I got the message that she had passed on the first day of the study holidays. The lines blurred as I read them, evoking a sharp, searing pain in the heart. It was the last Sunday of August and the bees buzzed loudly around the table where I sat in the garden. I reached up to pick a flower and set it on the table imagining that it was an offering to my sister. A wonderful human being who lives on in the minds of all who had known her. I tell myself that this grief shall eventually pass, and what would remain is a feeling of gratitude that I had the privilege of knowing her, besides the joy of having known what it meant to have an elder sister of my own, if only for seven years.
“How do you know when you’re in love?’ she said.
‘The traffic improves and the cost of living seems very low.”
I had long given up all hope of ever finding the perfect man when I finally met him. He told me in gentle, erudite tones that he found ‘re-reading Muriel Spark to be pure gold’.
I murmured that I adored Dame Muriel, trying to control my eyelashes that fluttered as they drank him in. With tired face and messy hair, he was no Rupert Brooke. But he had the widest smile, kindest expression, and gentlest voice that made mundane pleasantries sound like poetry. Every glance, every gesture, his every word was pure gold.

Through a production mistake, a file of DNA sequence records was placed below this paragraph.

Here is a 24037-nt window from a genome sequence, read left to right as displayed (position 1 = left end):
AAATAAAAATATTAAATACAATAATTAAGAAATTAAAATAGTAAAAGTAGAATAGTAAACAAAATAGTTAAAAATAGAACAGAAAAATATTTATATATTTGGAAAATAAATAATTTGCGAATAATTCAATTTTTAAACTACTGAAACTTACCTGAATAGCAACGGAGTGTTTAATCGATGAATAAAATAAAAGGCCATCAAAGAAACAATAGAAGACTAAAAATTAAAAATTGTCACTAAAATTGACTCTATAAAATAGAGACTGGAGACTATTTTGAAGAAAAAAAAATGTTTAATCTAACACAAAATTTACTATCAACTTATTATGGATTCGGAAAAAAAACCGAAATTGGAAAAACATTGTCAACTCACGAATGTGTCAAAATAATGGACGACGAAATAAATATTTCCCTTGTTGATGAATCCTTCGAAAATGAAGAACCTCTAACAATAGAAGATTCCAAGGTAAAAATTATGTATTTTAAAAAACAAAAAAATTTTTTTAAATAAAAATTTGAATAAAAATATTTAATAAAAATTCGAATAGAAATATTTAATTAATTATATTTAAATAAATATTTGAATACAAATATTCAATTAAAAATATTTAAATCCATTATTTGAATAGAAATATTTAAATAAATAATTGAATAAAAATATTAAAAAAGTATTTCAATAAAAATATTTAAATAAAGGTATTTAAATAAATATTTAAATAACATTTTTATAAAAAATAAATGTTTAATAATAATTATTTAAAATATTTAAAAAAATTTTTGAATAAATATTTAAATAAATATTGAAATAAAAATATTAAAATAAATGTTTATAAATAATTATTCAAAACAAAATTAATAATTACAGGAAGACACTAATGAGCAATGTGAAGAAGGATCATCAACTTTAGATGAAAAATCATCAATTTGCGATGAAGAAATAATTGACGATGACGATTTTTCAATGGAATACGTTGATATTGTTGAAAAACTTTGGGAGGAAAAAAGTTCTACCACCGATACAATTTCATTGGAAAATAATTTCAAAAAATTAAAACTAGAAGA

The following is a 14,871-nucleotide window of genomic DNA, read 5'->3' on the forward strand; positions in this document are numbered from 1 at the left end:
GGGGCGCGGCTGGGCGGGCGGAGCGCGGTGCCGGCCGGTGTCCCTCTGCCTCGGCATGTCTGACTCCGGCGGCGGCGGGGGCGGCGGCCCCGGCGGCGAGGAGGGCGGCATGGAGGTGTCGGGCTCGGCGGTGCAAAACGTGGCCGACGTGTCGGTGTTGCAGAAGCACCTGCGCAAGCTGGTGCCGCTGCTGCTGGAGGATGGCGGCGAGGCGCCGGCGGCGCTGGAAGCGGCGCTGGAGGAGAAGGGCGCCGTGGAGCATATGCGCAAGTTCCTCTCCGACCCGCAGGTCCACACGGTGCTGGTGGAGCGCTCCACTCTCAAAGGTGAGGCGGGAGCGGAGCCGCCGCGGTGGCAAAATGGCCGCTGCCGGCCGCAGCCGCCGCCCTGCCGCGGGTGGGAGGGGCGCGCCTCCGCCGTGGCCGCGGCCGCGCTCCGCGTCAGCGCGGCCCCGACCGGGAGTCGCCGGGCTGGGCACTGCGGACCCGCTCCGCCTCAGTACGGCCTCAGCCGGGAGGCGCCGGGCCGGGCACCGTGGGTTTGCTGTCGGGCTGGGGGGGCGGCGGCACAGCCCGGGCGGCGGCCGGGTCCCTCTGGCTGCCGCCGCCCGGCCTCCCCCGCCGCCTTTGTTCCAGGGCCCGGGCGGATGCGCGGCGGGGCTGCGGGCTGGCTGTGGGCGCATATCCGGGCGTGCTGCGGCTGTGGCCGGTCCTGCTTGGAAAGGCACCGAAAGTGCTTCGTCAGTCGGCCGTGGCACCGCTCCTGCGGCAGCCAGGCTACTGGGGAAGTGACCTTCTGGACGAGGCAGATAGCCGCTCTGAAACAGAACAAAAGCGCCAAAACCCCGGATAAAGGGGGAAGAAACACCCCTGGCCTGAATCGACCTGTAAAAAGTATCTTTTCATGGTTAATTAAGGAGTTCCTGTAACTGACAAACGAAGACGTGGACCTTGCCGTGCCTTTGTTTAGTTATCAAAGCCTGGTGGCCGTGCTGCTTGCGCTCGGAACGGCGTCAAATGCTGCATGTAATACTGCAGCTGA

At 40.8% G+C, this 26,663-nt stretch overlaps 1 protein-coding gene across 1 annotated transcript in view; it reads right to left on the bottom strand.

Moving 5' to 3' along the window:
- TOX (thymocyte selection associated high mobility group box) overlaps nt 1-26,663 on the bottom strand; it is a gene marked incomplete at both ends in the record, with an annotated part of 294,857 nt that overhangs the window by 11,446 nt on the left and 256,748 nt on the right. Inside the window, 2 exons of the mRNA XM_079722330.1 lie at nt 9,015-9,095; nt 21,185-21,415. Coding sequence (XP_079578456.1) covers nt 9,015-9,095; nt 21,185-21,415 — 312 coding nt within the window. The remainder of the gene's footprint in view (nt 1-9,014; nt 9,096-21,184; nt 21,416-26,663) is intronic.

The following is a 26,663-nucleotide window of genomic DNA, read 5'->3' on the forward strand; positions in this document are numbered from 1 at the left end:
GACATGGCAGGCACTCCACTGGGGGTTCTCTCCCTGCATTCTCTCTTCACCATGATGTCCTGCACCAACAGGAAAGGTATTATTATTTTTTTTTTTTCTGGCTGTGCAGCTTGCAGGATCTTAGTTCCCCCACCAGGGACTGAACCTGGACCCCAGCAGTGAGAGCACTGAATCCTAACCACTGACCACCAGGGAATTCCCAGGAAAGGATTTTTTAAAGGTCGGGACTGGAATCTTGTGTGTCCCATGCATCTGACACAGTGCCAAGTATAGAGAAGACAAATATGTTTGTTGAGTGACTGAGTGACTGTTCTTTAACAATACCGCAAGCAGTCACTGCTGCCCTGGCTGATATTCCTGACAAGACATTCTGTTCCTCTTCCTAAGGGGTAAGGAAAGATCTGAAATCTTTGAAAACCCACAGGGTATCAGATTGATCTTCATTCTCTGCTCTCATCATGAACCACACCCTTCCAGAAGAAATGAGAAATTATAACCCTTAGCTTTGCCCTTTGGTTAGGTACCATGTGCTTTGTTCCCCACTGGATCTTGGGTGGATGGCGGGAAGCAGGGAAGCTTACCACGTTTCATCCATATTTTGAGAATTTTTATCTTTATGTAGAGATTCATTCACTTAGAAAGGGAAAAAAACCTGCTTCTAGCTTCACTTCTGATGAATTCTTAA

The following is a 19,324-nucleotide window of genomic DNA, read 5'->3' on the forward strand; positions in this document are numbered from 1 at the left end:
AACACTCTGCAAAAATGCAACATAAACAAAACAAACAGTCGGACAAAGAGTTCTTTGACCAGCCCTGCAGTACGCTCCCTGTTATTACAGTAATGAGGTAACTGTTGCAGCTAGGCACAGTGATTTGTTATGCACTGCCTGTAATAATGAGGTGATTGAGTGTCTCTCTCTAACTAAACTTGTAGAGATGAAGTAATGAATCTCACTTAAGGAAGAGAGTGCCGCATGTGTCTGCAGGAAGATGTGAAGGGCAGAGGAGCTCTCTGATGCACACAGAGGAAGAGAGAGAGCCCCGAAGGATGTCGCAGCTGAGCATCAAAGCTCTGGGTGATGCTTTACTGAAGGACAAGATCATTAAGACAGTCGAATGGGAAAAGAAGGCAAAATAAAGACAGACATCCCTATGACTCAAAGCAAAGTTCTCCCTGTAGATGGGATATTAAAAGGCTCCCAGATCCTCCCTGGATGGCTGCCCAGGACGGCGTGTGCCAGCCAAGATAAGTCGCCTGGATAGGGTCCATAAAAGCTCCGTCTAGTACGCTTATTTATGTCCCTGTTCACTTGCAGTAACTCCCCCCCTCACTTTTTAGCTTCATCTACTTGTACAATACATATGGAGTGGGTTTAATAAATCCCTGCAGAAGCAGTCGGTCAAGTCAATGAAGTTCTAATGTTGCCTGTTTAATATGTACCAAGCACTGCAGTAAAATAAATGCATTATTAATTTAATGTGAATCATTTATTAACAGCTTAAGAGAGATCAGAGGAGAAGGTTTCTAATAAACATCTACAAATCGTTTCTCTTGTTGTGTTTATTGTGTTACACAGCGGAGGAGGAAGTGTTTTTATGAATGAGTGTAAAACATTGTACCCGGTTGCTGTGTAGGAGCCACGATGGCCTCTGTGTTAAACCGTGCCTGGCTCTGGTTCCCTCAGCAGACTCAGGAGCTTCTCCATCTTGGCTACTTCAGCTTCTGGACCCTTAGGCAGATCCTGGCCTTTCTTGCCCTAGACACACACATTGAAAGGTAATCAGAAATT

I wished myself six years back in time when we might have walked into each other on a cold winter morning in another, my part of the world. I wanted to walk with him along the banks of the Cherwell, listening to the birds and talking about Dame Muriel’s fiction – the possibilities bloomed in a vision of pure gold.
I felt neither regret at parting from him, nor longing to turn back once, though I spied him from the corner of my eye and thought that he looked like an angel in a crumpled cerulean shirt, as our eyes met inadvertently for a fraction of a second before I turned away. I had lived a lifetime within those few minutes of pure gold.
He vanished from my thoughts as I talked with my friend afterwards. But later as I walked by the Cherwell, he beamed at me from the dappled autumn sunlight, and I heard him in the whispers of the breeze that caressed my face. Imprints on the mind and heart, impressions of pure gold.
By the banks of the Cherwell, I sat down and wept, more out of joy for having seen him than because I knew that I would never see him again. The moments with him brought the joy that descends upon a girl when she tries out a diamond tiara that she can ill afford to buy. But those moments were enough, for they were pure gold.
There is always the next life, as my friend Millie would say. In my next life perhaps, on a joyous spring or balmy summer day, I will walk with him along the banks of the Cherwell with the birds singing to us as we talk about the novels of Dame Muriel. I can see those moments from across time and space, all of them will be pure gold.
As an empath, I can feel the presence of psychic energy within and around me. I am extremely sensitive to energy vampires, and it is easy to spot ‘good’ and ‘bad’ people by a simple parameter of whether they try to subtly steal psychic energy. Though it is not always that simple or obvious. Often people close to you can unconsciously drain you of energy. I have also had several encounters with strangers who are so energetically evolved that they naturally radiate warmth and positive energy.